Liver, Gallbladder and Pancreas

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Gastrointestinal system II | Main Anatomy Index | Lymphatics system

Last updated 30 March 2006

This page was contributed by David Boshell.

Liver, Gallbladder, and Pancreas

The Liver


Blood supply to the liver

  1. 75% of the liver's blood comes from the hepatic portal vein, carrying deoxygenated blood from the small intestine, pancreas and spleen. This blood contains absorbed nutrients and toxins from the intestine, blood products from the spleen, and endocrine secretions of the pancreas.
  2. 25% comes from the hepatic artery, a branch of the celiac trunk, carrying oxygenated blood.
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Structural organisation of the liver

  1. Hepatocytes, organised as plates or lamellae
  2. Connective tissue stroma
  3. Vessels, nerves, lymphatics and bile ducts
  4. Sinusoidal capillaries (sinusoids) between plates of hepatocytes


Liver lobules


Classic Lobules of the Liver


Portal Lobules of the Liver


The Liver Acinus

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Major functions of Hepatocytes

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Portal Canals


Portal Triads

  1. Branches of the portal vein (the largest structure);
  2. Branches of the hepatic artery;
  3. Bile ductules
  4. Lymphatic vessels (small)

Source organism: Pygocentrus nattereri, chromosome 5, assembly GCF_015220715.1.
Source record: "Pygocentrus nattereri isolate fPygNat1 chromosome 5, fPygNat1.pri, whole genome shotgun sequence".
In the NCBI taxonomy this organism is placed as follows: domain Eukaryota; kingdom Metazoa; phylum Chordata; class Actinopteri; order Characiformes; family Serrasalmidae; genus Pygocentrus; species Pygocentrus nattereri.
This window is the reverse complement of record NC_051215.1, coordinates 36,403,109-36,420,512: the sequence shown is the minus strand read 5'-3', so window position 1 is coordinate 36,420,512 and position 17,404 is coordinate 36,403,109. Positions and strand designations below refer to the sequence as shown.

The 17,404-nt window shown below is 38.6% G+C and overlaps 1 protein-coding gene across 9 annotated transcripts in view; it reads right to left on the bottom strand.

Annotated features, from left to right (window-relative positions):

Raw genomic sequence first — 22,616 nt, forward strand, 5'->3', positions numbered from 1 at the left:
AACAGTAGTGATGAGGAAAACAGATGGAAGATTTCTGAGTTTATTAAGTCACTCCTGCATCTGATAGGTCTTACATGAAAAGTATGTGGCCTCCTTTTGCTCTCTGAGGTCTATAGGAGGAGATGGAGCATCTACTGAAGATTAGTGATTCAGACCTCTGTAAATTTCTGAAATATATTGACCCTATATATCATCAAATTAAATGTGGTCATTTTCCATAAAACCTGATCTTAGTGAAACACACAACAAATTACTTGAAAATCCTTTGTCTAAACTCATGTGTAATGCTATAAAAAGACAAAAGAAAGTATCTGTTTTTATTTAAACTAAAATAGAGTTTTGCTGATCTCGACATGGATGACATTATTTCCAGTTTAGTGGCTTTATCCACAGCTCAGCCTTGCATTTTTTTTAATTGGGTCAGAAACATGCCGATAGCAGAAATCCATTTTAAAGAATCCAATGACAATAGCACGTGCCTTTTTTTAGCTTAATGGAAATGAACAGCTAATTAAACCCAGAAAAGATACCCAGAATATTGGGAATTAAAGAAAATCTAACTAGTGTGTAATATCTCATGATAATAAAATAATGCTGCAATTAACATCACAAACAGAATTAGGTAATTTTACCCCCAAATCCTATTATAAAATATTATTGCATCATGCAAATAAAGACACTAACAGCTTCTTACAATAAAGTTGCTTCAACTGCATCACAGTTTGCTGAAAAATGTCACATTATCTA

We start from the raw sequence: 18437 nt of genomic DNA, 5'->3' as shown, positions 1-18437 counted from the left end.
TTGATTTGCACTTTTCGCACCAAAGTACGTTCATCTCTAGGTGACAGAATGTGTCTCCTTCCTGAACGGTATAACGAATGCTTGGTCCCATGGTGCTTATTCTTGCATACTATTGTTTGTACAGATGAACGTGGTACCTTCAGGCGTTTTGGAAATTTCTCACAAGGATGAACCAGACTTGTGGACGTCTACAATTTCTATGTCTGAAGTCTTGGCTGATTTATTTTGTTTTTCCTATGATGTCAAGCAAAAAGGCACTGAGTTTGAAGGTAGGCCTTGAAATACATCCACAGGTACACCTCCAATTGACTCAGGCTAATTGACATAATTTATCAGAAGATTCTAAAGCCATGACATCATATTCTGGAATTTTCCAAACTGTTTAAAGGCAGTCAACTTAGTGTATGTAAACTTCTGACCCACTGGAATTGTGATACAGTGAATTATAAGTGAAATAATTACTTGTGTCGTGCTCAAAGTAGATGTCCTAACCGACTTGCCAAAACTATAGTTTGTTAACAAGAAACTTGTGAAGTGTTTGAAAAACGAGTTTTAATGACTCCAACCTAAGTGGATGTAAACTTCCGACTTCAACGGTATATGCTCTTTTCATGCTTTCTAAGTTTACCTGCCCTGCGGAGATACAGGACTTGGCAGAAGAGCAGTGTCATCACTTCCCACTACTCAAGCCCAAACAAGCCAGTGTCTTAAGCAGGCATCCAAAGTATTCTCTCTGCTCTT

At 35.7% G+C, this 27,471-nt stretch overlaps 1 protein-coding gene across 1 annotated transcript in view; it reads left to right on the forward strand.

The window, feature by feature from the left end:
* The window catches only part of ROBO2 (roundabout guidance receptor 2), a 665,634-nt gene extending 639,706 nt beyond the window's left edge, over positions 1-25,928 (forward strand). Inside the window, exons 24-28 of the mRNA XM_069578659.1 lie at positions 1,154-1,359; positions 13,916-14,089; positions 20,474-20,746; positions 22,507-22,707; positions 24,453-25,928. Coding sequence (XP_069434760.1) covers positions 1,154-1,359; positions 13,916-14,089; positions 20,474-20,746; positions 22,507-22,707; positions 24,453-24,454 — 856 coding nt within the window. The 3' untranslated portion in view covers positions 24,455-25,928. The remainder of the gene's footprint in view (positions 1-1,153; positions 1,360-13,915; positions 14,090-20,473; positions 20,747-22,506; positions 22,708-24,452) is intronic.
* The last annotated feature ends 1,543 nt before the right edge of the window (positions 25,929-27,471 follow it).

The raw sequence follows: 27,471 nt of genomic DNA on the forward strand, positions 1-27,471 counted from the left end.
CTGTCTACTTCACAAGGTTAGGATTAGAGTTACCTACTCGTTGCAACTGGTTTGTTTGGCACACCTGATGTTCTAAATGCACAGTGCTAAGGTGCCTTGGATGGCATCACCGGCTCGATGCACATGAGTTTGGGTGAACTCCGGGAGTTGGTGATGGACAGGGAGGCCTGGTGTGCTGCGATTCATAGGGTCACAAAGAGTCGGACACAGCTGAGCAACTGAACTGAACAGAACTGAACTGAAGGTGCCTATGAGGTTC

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Blood vessels of the parenchyma




Perisinusoidal Space (Space of Disse)

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The Biliary Tree

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The Gallbladder


Mucosa of the Gallbladder


Muscularis Externa, Adventitia and Serosa of the Gallbladder

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The Pancreas

  1. A large, serous, exocrine component, continuous throughout the organ, that synthesises and secretes digestive enzyme precursors.
  2. A small, endocrine component, dispersed throughout the organ as islets of Langerhans, that mainly synthesises insulin and glucagon and secretes them into the blood.


Exocrine Pancreas


Duct system


Hormonal control of exocrine secretion

  1. Secretin, which stimulates the duct cells to secrete large volumes of fluid with little or no enzyme content.
  2. CCK, which causes acinar cells to secrete their proenzymes.
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Endocrine Pancreas

  1. A Cells, about 15-20% of the islet population, found in the periphery. They stain red with the Mallory-Azan method, and secrete glucagon from densely packed cytoplasmic granules.
  2. B Cells, about 70% of the islet population, located in the central portion. They stain brownish-orange with the Mallory-Azan method, and secrete insulin from large secretory granules.
  3. D Cells, about 5-10% of the islet population, located in the periphery. They stain blue with the Mallory-Azan method, and secrete somatostatin from the largest secretory granules in the islet.


Functions of Hormones


Blood Supply of the Pancreas

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Michael Tam (c) 1999